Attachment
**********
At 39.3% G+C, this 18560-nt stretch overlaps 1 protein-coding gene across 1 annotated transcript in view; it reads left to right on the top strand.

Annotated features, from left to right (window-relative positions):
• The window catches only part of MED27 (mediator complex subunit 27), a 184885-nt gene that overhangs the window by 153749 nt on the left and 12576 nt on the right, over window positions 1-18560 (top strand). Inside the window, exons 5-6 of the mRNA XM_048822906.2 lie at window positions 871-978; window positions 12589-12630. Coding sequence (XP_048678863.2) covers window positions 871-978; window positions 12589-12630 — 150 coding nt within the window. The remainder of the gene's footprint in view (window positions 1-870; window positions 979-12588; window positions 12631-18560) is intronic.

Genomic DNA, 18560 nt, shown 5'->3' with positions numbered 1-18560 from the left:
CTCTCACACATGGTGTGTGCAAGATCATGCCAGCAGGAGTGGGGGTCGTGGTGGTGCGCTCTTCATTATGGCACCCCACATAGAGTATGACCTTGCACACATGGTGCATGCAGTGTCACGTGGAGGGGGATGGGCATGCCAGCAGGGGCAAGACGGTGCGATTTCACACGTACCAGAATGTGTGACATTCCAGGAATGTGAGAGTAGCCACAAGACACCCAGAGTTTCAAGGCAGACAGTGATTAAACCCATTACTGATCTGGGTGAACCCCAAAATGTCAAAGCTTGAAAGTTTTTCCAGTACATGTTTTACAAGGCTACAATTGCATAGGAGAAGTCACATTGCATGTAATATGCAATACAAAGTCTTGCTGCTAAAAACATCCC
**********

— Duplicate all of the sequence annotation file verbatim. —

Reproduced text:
At 39.3% G+C, this 18560-nt stretch overlaps 1 protein-coding gene across 1 annotated transcript in view; it reads left to right on the top strand.

Annotated features, from left to right (window-relative positions):
• The window catches only part of MED27 (mediator complex subunit 27), a 184885-nt gene that overhangs the window by 153749 nt on the left and 12576 nt on the right, over window positions 1-18560 (top strand). Inside the window, exons 5-6 of the mRNA XM_048822906.2 lie at window positions 871-978; window positions 12589-12630. Coding sequence (XP_048678863.2) covers window positions 871-978; window positions 12589-12630 — 150 coding nt within the window. The remainder of the gene's footprint in view (window positions 1-870; window positions 979-12588; window positions 12631-18560) is intronic.

Genomic DNA, 18560 nt, shown 5'->3' with positions numbered 1-18560 from the left:
CTCTCACACATGGTGTGTGCAAGATCATGCCAGCAGGAGTGGGGGTCGTGGTGGTGCGCTCTTCATTATGGCACCCCACATAGAGTATGACCTTGCACACATGGTGCATGCAGTGTCACGTGGAGGGGGATGGGCATGCCAGCAGGGGCAAGACGGTGCGATTTCACACGTACCAGAATGTGTGACATTCCAGGAATGTGAGAGTAGCCACAAGACACCCAGAGTTTCAAGGCAGACAGTGATTAAACCCATTACTGATCTGGGTGAACCCCAAAATGTCAAAGCTTGAAAGTTTTTCCAGTACATGTTTTACAAGGCTACAATTGCATAGGAGAAGTCACATTGCATGTAATATGCAATACAAAGTCTTGCTGCTAAAAACATCCC